Home > Cardiology > More-intensive statin-based therapies may be warranted for secondary stroke prevention

More-intensive statin-based therapies may be warranted for secondary stroke prevention

JAMA Neurology
Reuters Health - 23/02/2022 - More-intensive LDL cholesterol-lowering statin-based therapies may be warranted in patients with ischemic stroke and atherosclerosis, researchers behind a new meta-analysis suggest. 

In clinical trials, compared with statins alone, statins plus cholesterol-absorption inhibitors (ezetimibe) or PCSK9 inhibitors (alirocumab or evolocumab) lowered the number of major cardiovascular events and strokes for patients with a history of acute coronary syndrome or atherosclerotic cardiovascular disease. 

However, it's unclear whether ezetimibe or PCSK9 inhibitors are beneficial when added to statins in patients with prior stroke. 

To investigate, Dr. Meng Lee with Chang Gung University College of Medicine in Taiwan and colleagues did a meta-analysis of 11 randomized clinical trials that compared more-intensive versus less-intensive LDL cholesterol-lowering statin-based therapies and outcomes in a total of more than 20,000 patients with prior ischemic stroke. 

After a mean follow-up of four years, there was a statistically significantly lower risk of recurrent stroke with more-intensive LDL-C lowering versus less-intensive LDL-C lowering (8.1% vs. 9.3%; relative risk: 0.88; 95% CI, 0.80 to 0.96), the team reports in JAMA Neurology. 

More-intensive LDL-C-lowering statin-based therapies were associated with a 17% reduced risk of major cardiovascular events, but with a 46% increased risk of hemorrhagic stroke, compared with less-intensive LDL-C-lowering statin-based therapies, they say. 

"In more practical terms, the number needed to treat to prevent a stroke in four years was 90, and the number needed to prevent a MACE was 35, whereas the number needed to harm was 242 for a hemorrhagic stroke," they note. 

"Also, more intensive LDL-C-lowering statin-based therapies were associated with a reduced risk of recurrent ischemic stroke and myocardial infarction, but were associated with a higher risk for new-onset diabetes, compared with less intensive LDL-C-lowering statin-based therapies," they add.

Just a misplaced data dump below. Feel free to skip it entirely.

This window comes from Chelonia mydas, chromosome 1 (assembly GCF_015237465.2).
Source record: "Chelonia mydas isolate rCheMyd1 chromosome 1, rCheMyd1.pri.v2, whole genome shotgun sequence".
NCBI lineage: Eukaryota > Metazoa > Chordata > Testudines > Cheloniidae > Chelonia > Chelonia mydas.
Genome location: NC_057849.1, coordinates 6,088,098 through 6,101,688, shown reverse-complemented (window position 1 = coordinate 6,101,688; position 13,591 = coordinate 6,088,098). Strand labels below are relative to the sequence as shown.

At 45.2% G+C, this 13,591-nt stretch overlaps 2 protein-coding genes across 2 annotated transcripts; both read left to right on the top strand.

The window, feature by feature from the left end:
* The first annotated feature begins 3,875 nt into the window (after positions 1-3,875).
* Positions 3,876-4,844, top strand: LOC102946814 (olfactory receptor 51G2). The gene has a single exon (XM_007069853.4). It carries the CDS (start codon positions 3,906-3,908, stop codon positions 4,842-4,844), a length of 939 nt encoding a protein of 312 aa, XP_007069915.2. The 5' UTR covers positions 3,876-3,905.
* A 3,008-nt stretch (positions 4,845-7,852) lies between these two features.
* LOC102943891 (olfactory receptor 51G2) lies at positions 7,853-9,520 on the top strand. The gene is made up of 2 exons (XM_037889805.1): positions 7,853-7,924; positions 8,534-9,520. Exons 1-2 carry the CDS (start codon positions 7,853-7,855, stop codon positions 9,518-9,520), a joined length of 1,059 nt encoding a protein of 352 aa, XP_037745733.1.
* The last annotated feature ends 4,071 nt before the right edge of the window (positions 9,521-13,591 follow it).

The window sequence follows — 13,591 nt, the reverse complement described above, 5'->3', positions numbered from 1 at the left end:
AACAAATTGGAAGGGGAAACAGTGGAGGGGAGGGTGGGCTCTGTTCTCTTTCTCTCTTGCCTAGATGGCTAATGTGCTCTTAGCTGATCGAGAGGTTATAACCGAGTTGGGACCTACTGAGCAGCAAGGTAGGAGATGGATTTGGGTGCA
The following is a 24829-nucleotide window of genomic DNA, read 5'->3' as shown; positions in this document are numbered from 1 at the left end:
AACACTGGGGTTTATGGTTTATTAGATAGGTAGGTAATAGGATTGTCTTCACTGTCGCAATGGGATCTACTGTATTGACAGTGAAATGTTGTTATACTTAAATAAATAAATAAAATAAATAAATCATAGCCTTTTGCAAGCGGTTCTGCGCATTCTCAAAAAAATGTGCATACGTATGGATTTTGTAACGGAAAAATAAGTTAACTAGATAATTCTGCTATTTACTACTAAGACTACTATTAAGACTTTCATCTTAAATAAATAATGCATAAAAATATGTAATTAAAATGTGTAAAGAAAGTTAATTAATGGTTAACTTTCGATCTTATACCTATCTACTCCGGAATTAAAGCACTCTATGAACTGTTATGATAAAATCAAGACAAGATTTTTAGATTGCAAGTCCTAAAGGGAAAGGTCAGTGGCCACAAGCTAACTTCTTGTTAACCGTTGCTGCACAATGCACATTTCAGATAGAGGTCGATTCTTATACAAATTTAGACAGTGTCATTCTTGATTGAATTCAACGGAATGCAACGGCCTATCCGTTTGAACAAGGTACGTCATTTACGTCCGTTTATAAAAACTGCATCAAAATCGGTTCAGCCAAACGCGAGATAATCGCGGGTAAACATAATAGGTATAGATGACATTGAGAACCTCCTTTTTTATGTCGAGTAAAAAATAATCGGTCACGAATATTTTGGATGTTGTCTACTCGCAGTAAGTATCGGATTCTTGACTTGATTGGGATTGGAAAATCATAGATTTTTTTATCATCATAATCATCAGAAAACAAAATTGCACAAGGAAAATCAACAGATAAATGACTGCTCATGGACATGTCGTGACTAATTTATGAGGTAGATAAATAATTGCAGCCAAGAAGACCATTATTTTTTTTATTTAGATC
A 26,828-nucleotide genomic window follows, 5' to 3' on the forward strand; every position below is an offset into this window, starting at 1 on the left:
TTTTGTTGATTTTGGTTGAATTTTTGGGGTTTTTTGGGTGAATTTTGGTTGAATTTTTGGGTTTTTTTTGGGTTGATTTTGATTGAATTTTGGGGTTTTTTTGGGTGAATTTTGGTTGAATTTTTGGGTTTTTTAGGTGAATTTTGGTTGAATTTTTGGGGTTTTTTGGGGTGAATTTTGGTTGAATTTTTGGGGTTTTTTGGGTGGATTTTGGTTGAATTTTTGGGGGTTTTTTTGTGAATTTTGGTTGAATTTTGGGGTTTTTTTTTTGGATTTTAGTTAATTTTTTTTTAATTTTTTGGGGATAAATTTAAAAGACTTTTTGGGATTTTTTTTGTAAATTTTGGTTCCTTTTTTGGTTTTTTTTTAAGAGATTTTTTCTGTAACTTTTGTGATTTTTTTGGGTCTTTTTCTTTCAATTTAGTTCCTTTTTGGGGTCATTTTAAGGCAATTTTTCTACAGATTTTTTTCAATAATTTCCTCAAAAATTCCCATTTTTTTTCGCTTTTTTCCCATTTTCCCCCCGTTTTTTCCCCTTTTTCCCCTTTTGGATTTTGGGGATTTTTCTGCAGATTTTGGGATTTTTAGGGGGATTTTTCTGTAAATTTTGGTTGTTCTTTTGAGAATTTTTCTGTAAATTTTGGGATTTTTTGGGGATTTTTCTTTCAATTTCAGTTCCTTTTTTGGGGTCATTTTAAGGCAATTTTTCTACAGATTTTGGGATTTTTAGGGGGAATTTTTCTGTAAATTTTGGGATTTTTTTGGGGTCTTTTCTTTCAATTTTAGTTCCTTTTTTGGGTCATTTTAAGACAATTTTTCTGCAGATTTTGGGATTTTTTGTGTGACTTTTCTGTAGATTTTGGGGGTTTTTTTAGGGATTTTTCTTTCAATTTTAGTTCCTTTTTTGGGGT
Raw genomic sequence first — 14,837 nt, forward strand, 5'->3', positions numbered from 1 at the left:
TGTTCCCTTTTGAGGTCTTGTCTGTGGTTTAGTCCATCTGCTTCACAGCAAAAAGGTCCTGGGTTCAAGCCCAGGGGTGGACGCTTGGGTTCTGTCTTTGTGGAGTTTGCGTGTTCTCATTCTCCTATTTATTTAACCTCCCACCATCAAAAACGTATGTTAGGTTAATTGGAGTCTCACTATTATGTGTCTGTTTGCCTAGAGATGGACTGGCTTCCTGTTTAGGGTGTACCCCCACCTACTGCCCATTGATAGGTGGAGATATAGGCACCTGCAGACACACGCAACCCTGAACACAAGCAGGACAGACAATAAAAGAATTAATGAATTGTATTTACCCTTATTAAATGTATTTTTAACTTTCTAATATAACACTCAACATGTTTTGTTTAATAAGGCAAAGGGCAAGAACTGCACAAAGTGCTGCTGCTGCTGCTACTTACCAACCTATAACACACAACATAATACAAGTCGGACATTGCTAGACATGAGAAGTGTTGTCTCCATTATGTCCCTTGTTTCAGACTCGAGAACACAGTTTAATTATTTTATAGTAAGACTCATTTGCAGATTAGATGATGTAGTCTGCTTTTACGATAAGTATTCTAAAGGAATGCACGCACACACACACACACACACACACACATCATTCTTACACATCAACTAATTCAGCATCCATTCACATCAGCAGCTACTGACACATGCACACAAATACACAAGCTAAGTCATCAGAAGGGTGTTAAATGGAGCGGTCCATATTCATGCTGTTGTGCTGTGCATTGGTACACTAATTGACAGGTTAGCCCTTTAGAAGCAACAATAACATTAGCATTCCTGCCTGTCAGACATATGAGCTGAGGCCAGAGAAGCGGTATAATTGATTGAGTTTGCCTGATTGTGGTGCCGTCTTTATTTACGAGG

They caution that the pooled data suggest that the benefits associated with more-intensive LDL-C-lowering might only hold for patients with ischemic stroke with evidence of atherosclerosis. 

More-intensive LDL-C lowering was associated with a reduced risk of recurrent stroke in trials with all patients having evidence of atherosclerosis, but not in trials with most patients not having evidence of atherosclerosis. 

The authors of a linked editorial say this analysis adds to previous knowledge in showing that "the lower the LDL-C level, especially in patients with atherosclerosis, the lower the risks of recurrent stroke and major cardiovascular events." 

"The message for clinicians is, therefore, that the level of LDL-C should be lowered below 70 mg/dL by any means after an ischemic stroke in patients with evidence of atherosclerosis," they write. 

"For those without atherosclerosis, the benefit of lowering the level of LDL-C below 70 mg/dL vs. between 90 and 110 mg/dL is much smaller, and an individualized evaluation of the risk to benefit ratio, bearing in mind a small increase in risks of intracerebral hemorrhage and type 2 diabetes, is needed," they add. 

SOURCE: https://bit.ly/350B5Ib and https://bit.ly/33HwWZ9  JAMA Neurology, online February 21, 2022. 

By Reuters Staff 

© 2023 The Author(s). Published by Medicom Medical Publishers.
User license: Creative Commons Attribution – NonCommercial (CC BY-NC 4.0)

Posted on